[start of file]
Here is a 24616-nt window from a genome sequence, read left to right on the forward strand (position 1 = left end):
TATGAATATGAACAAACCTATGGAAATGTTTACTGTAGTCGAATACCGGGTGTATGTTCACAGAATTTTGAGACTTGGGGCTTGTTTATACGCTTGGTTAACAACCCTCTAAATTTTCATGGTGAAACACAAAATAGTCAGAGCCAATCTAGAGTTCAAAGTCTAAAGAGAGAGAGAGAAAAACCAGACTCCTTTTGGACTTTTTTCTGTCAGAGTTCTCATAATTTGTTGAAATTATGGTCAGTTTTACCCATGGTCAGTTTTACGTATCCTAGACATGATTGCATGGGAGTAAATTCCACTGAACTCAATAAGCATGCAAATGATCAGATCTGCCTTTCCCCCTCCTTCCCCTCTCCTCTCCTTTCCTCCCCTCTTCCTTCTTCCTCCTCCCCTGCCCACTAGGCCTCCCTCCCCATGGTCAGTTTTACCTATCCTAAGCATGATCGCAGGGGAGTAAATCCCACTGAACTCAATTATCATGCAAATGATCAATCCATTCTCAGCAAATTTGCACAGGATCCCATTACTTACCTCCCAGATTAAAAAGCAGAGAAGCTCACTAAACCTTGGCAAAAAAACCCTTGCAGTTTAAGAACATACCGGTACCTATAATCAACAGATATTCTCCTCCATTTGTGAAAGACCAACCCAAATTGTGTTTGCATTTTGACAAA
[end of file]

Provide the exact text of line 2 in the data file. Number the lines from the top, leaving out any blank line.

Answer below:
TATGAATATGAACAAACCTATGGAAATGTTTACTGTAGTCGAATACCGGGTGTATGTTCACAGAATTTTGAGACTTGGGGCTTGTTTATACGCTTGGTTAACAACCCTCTAAATTTTCATGGTGAAACACAAAATAGTCAGAGCCAATCTAGAGTTCAAAGTCTAAAGAGAGAGAGAGAAAAACCAGACTCCTTTTGGACTTTTTTCTGTCAGAGTTCTCATAATTTGTTGAAATTATGGTCAGTTTTACCCATGGTCAGTTTTACGTATCCTAGACATGATTGCATGGGAGTAAATTCCACTGAACTCAATAAGCATGCAAATGATCAGATCTGCCTTTCCCCCTCCTTCCCCTCTCCTCTCCTTTCCTCCCCTCTTCCTTCTTCCTCCTCCCCTGCCCACTAGGCCTCCCTCCCCATGGTCAGTTTTACCTATCCTAAGCATGATCGCAGGGGAGTAAATCCCACTGAACTCAATTATCATGCAAATGATCAATCCATTCTCAGCAAATTTGCACAGGATCCCATTACTTACCTCCCAGATTAAAAAGCAGAGAAGCTCACTAAACCTTGGCAAAAAAACCCTTGCAGTTTAAGAACATACCGGTACCTATAATCAACAGATATTCTCCTCCATTTGTGAAAGACCAACCCAAATTGTGTTTGCATTTTGACAAA